Court Opinions

Format: 06/22/2018
Format: 06/22/2018
Graham Clark, et al. v. Timothy Curtis Johnson
E2017-01286-COA-R3-CV
Authoring Judge: Judge Thomas R. Frierson, II
Trial Court Judge: Judge John S. McLellan, III

In this case involving grandparent visitation, the petitioners, Graham Clark and Marisa Clark (“Grandparents”), filed a petition in the Sullivan County Juvenile Court (“juvenile court”) in November 2016, approximately thirteen months after the death of their daughter, Megan Clark Johnson (“Mother”), who was the mother of the four minor children at issue here. Naming the children’s father, Timothy Curtis Johnson (“Father”) as the respondent, Grandparents averred that the children were dependent and neglected due to the death of Mother in October 2015 and an allegedly severe reduction in Grandparents’ visitation with the children since December 2015. The case was subsequently transferred to the Sullivan County Chancery Court (“trial court”), with Grandparents having given notice to Father that they were seeking relief in the form of grandparent visitation. The trial court thereafter treated the petition as one for grandparent visitation. Following a hearing, the trial court entered a temporary order directing that Grandparents would enjoy unsupervised visitation with the children on alternate weekends. Following a subsequent bench trial, the trial court granted visitation to Grandparents upon finding that, pursuant to Tennessee Code Annotated §§ 36-6-306 and -307 (2017) (collectively, the “Grandparent Visitation Statute”), their visitation and relationship with the children had been severely reduced over several months prior to the petition’s filing and that such reduction posed a risk of substantial emotional harm to the children. Also finding that it was in the best interest of the children to grant Grandparents a set visitation schedule, the trial court ordered overnight visitation one weekend a month and two additional nights monthly, as well as one week’s uninterrupted visitation in the summer and the sharing of major holidays. Father timely appealed. Having determined that the evidence preponderates against a finding that the reduction in Grandparents’ visitation and relationship with the children in the months preceding the petition’s filing met the statutory definition of a severe reduction, we reverse.

Sullivan County Court of Appeals 05/29/18
State of Tennessee v. Jasper Vick
W2017-02164-CCA-R3-CD
Authoring Judge: Judge J. Ross Dyer
Trial Court Judge: Judge Chris Craft

The defendant, Jasper Vick, appeals from the Shelby County Criminal Court’s denial of his Tennessee Rule of Criminal Procedure 36.1 motion to correct an illegal sentence. The defendant contends his sentences are illegal because the court clerk failed to sign his original and superseding indictments. Discerning no error, we affirm the judgment of the trial court.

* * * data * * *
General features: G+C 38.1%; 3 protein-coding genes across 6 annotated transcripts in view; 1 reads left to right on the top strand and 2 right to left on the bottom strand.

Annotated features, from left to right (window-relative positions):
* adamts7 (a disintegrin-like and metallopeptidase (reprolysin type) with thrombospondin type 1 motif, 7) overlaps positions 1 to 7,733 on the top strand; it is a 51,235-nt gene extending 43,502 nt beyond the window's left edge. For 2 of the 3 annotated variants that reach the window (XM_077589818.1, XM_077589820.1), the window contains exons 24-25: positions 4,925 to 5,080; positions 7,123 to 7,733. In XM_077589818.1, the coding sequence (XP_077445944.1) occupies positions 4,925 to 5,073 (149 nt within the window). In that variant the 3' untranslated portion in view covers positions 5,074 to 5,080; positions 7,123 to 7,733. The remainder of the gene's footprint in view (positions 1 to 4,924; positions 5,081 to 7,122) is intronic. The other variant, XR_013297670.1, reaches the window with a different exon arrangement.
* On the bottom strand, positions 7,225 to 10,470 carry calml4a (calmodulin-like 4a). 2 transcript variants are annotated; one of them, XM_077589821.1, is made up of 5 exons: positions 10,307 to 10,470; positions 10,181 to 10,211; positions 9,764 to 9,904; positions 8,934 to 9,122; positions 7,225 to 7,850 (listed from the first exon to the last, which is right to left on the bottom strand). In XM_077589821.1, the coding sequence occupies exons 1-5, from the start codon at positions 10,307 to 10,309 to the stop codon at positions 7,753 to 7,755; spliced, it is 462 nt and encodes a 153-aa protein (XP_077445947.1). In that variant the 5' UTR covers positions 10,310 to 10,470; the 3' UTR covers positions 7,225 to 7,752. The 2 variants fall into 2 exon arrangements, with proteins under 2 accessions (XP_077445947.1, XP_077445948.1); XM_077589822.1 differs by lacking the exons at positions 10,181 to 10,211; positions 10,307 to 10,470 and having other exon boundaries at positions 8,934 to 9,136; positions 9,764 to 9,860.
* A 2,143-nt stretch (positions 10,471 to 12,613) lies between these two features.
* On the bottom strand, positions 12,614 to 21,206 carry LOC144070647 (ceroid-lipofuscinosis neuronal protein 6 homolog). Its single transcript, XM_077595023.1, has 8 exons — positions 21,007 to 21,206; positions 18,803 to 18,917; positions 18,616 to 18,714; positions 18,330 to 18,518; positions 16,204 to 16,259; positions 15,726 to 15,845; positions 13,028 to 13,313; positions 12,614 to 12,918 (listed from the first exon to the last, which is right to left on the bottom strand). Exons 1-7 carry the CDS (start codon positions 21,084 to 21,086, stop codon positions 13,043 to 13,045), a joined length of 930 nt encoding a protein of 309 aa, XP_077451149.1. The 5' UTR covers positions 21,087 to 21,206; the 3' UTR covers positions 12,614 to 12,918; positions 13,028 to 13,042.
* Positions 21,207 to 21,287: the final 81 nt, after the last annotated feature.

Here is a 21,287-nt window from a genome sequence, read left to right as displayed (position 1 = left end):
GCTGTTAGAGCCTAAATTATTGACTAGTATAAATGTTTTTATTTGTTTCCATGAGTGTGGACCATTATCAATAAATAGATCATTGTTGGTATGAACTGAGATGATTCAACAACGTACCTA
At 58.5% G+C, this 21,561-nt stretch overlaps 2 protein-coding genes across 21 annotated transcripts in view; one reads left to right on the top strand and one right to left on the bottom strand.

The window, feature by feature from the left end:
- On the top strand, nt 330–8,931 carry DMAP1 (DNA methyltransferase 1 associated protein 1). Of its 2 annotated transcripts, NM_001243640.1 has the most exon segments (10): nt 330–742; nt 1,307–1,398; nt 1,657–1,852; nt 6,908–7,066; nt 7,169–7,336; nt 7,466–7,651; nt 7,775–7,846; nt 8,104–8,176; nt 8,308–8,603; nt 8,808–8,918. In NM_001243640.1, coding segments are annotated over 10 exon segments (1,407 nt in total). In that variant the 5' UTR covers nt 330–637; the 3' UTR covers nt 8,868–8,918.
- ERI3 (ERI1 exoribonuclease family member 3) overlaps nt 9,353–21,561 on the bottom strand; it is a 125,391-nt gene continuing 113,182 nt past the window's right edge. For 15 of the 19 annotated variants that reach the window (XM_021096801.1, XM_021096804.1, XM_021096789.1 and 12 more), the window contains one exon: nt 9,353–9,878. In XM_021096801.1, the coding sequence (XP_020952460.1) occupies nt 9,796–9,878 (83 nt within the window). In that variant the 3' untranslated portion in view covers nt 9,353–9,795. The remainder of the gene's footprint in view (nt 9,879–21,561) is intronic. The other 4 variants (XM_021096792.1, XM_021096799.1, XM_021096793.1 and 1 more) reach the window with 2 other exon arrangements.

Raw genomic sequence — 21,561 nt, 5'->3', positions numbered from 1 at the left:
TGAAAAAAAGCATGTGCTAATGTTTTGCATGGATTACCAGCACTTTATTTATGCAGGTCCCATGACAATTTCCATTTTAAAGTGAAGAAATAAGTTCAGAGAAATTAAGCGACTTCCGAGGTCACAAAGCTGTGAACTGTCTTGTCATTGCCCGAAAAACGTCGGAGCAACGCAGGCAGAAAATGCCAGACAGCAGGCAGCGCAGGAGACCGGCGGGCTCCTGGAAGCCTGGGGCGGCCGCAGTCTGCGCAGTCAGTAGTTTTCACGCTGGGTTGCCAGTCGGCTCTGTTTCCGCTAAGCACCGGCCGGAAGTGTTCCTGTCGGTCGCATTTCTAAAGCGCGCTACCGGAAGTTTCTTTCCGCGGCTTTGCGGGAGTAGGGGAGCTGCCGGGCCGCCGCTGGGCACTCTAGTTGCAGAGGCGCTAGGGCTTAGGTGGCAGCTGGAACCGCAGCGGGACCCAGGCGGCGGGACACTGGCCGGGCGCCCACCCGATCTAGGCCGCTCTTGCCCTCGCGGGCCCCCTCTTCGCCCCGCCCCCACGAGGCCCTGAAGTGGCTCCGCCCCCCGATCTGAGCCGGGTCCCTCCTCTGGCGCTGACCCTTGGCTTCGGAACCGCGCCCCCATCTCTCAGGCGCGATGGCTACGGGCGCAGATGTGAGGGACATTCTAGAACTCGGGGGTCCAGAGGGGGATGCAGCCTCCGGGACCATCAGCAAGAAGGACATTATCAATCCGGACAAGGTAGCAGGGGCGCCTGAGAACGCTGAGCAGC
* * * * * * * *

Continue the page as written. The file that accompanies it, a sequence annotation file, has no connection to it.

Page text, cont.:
Shelby County Court of Criminal Appeals 05/25/18
State of Tennessee v. Willie Jermaine Cunningham
W2017-01134-CCA-R3-CD
Authoring Judge: Judge Timothy L. Easter
Trial Court Judge: Judge Glenn Ivy Wright

Defendant, Willie Jermaine Cunningham, appeals from the dismissal of several attempts to receive relief from an “illegal sentence” under Tennessee Rule of Criminal Procedure 36.1. Because Defendant has failed to state a colorable claim for relief, we affirm the dismissal of the motion for relief.

Shelby County Court of Criminal Appeals 05/25/18
Lesa C. Williams, Et Al. v. Renard A. Hirsch, Sr.
M2016-00503-COA-R3-CV
Authoring Judge: Judge W. Neal McBrayer
Trial Court Judge: Judge Don A. Ash

This is the third appeal in this declaratory judgment action. The action seeks a determination of whether a discharged attorney is entitled to compensation for his services in connection with a tort action that settled after his discharge. After a bench trial, the trial court determined that the discharged attorney’s right to compensation was governed by a retainer agreement with the client, as modified by a subsequent letter agreement. The retainer agreement entitled the attorney, upon discharge, to compensation calculated at a reasonable hourly rate or one third of any offer made to settle the case, whichever was greater, plus expenses. Because no bona fide settlement offer was made before the attorney was discharged and the attorney provided insufficient evidence of the time he spent on the case, the trial court declared that the discharged attorney was not entitled to compensation. The trial court also awarded sanctions against the attorney for discovery abuse. Upon review, we discern no reversible error. So we affirm.

Davidson County Court of Appeals 05/25/18
State of Tennessee v. William S. Vanwinkle
M2017-00812-CCA-R3-CD
Authoring Judge: Judge John Everett Williams
Trial Court Judge: Judge Royce Taylor

The Defendant, William S. Vanwinkle, pleaded guilty in case numbers F-72538 and F- 74515 to initiating a process intended to result in the manufacture of methamphetamine, see T.C.A. § 39-17-435, and in case number M-75892 to shoplifting, see id. § 39-14-146. In this appeal, the Defendant contends that the twenty-year effective sentence imposed in this case is excessive and that the trial court erred by denying all forms of alternative sentencing. After a thorough review of the record, the briefs of the parties, and the applicable law, we affirm the judgments of the trial court.

Court of Criminal Appeals 05/25/18
State of Tennessee v. Frank Edward Small
E2017-01266-CCA-R3-CD
Authoring Judge: Judge Robert H. Montgomery, Jr.
Trial Court Judge: Judge R. Jerry Beck

The Defendant, Frank Edward Small, was convicted by a Sullivan County Circuit Court jury of robbery, a Class C felony, and home improvement fraud, a Class D felony. See T.C.A. §§ 39-13-401 (2014) (robbery), 39-14-154 (2010) (amended 2012, 2017) (home improvement fraud). He received a Range I, effective five-year sentence to be served in the Department of Correction. On appeal, he contends that (1) the evidence is insufficient to support his convictions and (2) the trial court erred in denying his motion to review the victim’s medical records. We affirm the judgments of the trial court.